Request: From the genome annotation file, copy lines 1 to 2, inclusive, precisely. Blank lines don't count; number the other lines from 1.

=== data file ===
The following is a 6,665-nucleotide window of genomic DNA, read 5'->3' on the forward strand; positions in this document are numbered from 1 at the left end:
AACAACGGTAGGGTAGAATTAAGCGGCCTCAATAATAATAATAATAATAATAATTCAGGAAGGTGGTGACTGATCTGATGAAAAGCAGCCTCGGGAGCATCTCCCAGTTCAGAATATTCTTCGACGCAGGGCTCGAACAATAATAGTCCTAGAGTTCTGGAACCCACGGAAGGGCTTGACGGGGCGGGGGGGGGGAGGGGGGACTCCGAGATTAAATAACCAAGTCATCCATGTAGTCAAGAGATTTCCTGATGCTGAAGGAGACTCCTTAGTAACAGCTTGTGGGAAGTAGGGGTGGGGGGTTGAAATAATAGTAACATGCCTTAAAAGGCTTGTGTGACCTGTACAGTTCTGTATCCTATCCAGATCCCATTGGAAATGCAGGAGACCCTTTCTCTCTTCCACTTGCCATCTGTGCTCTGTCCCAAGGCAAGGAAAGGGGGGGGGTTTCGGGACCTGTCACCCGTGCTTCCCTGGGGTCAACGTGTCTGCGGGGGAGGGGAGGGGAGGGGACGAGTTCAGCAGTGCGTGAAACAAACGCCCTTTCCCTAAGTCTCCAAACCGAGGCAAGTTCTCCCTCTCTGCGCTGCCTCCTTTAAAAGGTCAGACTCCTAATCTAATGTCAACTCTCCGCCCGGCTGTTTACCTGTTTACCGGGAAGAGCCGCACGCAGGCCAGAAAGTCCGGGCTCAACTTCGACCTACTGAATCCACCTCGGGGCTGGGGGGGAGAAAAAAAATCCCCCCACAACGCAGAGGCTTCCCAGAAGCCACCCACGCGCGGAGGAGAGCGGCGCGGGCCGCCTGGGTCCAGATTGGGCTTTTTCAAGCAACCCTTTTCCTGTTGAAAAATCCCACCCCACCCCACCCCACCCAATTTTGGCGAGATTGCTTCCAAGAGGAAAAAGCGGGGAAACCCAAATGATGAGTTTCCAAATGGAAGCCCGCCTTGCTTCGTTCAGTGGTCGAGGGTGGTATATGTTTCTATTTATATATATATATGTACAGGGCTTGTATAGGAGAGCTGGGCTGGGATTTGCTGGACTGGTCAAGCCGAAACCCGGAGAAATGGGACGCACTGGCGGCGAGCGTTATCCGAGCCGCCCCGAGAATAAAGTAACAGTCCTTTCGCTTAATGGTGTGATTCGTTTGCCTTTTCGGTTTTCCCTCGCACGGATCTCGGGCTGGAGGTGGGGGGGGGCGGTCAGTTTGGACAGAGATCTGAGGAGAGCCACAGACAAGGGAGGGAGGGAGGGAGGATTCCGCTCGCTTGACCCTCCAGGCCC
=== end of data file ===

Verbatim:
The following is a 6,665-nucleotide window of genomic DNA, read 5'->3' on the forward strand; positions in this document are numbered from 1 at the left end:
AACAACGGTAGGGTAGAATTAAGCGGCCTCAATAATAATAATAATAATAATAATTCAGGAAGGTGGTGACTGATCTGATGAAAAGCAGCCTCGGGAGCATCTCCCAGTTCAGAATATTCTTCGACGCAGGGCTCGAACAATAATAGTCCTAGAGTTCTGGAACCCACGGAAGGGCTTGACGGGGCGGGGGGGGGGAGGGGGGACTCCGAGATTAAATAACCAAGTCATCCATGTAGTCAAGAGATTTCCTGATGCTGAAGGAGACTCCTTAGTAACAGCTTGTGGGAAGTAGGGGTGGGGGGTTGAAATAATAGTAACATGCCTTAAAAGGCTTGTGTGACCTGTACAGTTCTGTATCCTATCCAGATCCCATTGGAAATGCAGGAGACCCTTTCTCTCTTCCACTTGCCATCTGTGCTCTGTCCCAAGGCAAGGAAAGGGGGGGGGTTTCGGGACCTGTCACCCGTGCTTCCCTGGGGTCAACGTGTCTGCGGGGGAGGGGAGGGGAGGGGACGAGTTCAGCAGTGCGTGAAACAAACGCCCTTTCCCTAAGTCTCCAAACCGAGGCAAGTTCTCCCTCTCTGCGCTGCCTCCTTTAAAAGGTCAGACTCCTAATCTAATGTCAACTCTCCGCCCGGCTGTTTACCTGTTTACCGGGAAGAGCCGCACGCAGGCCAGAAAGTCCGGGCTCAACTTCGACCTACTGAATCCACCTCGGGGCTGGGGGGGAGAAAAAAAATCCCCCCACAACGCAGAGGCTTCCCAGAAGCCACCCACGCGCGGAGGAGAGCGGCGCGGGCCGCCTGGGTCCAGATTGGGCTTTTTCAAGCAACCCTTTTCCTGTTGAAAAATCCCACCCCACCCCACCCCACCCAATTTTGGCGAGATTGCTTCCAAGAGGAAAAAGCGGGGAAACCCAAATGATGAGTTTCCAAATGGAAGCCCGCCTTGCTTCGTTCAGTGGTCGAGGGTGGTATATGTTTCTATTTATATATATATATGTACAGGGCTTGTATAGGAGAGCTGGGCTGGGATTTGCTGGACTGGTCAAGCCGAAACCCGGAGAAATGGGACGCACTGGCGGCGAGCGTTATCCGAGCCGCCCCGAGAATAAAGTAACAGTCCTTTCGCTTAATGGTGTGATTCGTTTGCCTTTTCGGTTTTCCCTCGCACGGATCTCGGGCTGGAGGTGGGGGGGGGCGGTCAGTTTGGACAGAGATCTGAGGAGAGCCACAGACAAGGGAGGGAGGGAGGGAGGATTCCGCTCGCTTGACCCTCCAGGCCC